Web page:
The pope, in a letter accompanying the revisions, said that the laws are intended to be clearer and simpler, while reducing the number of instances in which penalties are left to the “discretion of authorities.”
“It is necessary that these norms be closely related to social changes and the new needs of the People of God,” the pope wrote.
The changes give church authorities — whether in the Vatican or a far-flung parish — a new template for assessing and addressing possible violations. The changes deal specifically with church penal sanctions; other parts of canon law — the church’s vast set of ecclesiastical rules — remain unchanged. Still, those revisions alone mark the most significant rewrite of canon law in four decades, since the era of Pope John Paul II.
Among the changes, the church also explicitly criminalized the grooming of minors for participation in pornography, as well as the acquisition and distribution of child pornography. The new laws also state that laypeople in positions of power — the head of a Catholic school, for instance — can be punished for abuse.
“Lay people used to be untouchable from a canon law viewpoint,” said Davide Cito, a canon lawyer and deputy rector at Rome’s Pontifical University of the Holy Cross. “Now they won’t be.”
The church is now several decades into its effort to reduce cases of clerical abuse and better hold to account bishops and cardinals who have sometimes protected known abusers.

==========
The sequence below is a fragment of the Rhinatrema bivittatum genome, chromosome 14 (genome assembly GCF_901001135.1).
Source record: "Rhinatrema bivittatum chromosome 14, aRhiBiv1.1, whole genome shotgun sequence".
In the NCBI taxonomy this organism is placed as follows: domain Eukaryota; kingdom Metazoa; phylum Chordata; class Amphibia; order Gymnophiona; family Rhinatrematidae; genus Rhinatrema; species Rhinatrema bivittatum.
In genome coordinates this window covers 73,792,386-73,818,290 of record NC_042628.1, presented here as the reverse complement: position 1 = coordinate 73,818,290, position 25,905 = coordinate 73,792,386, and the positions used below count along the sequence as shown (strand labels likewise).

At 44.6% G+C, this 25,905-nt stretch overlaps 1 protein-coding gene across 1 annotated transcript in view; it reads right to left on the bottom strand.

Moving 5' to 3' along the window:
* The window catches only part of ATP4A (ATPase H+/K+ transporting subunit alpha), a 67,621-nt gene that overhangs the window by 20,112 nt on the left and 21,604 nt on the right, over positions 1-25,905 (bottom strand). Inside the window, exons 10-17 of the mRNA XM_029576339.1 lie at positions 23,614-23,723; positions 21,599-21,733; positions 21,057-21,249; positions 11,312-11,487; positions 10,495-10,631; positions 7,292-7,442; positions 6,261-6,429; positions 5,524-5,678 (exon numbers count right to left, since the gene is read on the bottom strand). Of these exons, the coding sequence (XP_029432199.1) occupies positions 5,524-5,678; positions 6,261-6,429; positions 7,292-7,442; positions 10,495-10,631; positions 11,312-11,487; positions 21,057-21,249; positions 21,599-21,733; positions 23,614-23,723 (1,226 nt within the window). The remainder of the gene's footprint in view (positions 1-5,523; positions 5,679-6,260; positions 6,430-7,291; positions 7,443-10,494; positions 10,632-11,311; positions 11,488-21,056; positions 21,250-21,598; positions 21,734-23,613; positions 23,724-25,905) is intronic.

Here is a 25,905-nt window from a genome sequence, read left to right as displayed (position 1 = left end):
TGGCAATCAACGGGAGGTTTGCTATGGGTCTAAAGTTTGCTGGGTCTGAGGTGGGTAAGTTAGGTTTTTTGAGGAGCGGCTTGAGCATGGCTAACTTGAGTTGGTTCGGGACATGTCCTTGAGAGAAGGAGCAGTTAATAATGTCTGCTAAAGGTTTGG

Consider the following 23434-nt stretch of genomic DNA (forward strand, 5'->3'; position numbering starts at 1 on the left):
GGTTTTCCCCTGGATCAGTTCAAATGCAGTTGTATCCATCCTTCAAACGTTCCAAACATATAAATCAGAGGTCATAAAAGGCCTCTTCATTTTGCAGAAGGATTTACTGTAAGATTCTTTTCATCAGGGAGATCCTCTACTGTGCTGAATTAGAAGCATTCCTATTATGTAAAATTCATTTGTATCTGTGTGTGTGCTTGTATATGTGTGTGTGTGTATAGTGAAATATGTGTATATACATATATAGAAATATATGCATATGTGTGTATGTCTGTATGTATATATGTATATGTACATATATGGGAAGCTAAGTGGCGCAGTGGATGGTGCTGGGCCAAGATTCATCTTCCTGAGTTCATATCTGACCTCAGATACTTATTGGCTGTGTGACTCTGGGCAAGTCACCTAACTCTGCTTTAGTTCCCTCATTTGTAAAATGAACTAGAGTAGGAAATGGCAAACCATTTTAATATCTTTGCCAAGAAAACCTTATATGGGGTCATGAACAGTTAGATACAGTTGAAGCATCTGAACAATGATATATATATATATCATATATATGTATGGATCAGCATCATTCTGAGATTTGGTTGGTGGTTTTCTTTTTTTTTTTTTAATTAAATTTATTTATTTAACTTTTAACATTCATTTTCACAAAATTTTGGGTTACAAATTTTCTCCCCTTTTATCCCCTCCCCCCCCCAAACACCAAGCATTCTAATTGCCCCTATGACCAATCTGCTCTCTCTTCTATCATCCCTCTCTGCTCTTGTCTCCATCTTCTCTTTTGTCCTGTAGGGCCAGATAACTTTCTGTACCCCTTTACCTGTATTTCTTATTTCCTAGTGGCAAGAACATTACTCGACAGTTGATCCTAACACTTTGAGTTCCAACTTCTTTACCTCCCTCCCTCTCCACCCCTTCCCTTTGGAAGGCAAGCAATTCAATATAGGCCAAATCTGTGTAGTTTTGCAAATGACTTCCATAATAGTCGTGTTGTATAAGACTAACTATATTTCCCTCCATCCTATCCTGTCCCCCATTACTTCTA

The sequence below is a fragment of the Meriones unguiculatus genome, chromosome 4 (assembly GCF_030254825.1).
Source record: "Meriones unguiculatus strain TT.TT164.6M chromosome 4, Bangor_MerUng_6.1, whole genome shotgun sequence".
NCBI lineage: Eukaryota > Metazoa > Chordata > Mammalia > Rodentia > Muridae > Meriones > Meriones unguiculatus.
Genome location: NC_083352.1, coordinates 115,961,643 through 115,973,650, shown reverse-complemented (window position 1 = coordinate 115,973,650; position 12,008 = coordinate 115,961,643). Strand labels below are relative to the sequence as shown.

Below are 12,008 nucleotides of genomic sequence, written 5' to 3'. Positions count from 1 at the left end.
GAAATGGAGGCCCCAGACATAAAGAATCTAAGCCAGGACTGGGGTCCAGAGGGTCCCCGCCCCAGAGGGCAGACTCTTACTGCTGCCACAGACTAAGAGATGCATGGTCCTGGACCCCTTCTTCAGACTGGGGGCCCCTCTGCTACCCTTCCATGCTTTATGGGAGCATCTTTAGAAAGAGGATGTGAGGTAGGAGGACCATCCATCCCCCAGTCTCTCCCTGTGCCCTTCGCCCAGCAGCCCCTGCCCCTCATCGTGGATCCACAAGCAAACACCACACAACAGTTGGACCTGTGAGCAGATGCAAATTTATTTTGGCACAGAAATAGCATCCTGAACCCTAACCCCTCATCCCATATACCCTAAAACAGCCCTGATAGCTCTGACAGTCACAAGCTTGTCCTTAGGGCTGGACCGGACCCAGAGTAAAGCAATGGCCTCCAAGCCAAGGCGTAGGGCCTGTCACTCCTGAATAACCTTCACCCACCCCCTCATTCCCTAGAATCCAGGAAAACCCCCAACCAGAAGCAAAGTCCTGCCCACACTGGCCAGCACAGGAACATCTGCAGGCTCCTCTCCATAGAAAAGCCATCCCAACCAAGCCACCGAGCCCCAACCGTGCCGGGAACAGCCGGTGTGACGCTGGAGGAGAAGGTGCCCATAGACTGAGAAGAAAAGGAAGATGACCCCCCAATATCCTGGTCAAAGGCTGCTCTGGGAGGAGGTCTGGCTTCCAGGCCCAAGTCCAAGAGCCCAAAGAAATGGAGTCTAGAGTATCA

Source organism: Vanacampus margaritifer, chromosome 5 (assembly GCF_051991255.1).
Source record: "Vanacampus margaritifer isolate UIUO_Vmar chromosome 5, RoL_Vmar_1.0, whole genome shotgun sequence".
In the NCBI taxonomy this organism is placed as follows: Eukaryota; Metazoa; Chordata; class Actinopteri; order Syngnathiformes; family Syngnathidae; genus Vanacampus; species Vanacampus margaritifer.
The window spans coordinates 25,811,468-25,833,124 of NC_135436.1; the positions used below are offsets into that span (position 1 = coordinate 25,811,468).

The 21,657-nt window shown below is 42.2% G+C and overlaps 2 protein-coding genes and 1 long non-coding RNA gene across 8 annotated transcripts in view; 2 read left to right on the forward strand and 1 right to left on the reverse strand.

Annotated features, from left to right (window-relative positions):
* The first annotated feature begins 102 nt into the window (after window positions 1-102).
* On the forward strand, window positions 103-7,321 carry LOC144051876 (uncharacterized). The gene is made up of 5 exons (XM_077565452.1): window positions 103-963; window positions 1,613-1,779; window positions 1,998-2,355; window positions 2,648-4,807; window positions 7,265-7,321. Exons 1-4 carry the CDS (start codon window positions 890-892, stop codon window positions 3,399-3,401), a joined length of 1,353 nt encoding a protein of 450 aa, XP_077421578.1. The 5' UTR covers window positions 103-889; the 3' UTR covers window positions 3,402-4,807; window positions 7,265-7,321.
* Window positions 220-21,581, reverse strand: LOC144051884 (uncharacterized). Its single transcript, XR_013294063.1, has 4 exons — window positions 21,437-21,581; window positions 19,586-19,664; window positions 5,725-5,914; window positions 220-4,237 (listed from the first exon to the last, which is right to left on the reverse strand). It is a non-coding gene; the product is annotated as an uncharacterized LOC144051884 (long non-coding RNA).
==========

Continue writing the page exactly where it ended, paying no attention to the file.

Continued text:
Church critics say the very effort to handle punishment in-house is misguided: Civil authorities should be immediately notified and given responsibility for such cases. Those critics say that even the church’s canonical system, when used to dole out penalties to abusers, has been too lax, tending to value the word of priests over the accounts of their alleged victims.
Before these changes, Francis — under enormous pressure from a wave of abuse cases — had taken more piecemeal measures. In the aftermath of a global church abuse summit in 2019, Francis enacted legislation requiring priests and nuns to report abuse accusations to church authorities. He also drew up a new system for investigating complaints of abuse or coverup against bishops or other higher-ups, one of the long-standing trouble spots for the church. Application of the new system has been spotty.
Even with the revisions, some of the foundational parts remain unchanged. Like the previous version, this one says that excommunication should be used only for the gravest offenses. One instance, then and now, that can lead to excommunication: procuring an abortion. Heretics and schismatics get the same punishment.
But this version has changes that seem to acknowledge some of the church’s recent scandals, including financial misconduct by church authorities. The new norms expand on the list of money-related crimes, specifically mentioning “financial” offenses, adding that to the existing violation of conducting trade or business “contrary to the prescripts of the canons.”
The Vatican has been facing the fallout of a losing real estate investment in a London luxury property that allegedly landed large profits for the financiers who brokered the deal. Vatican prosecutors are investigating.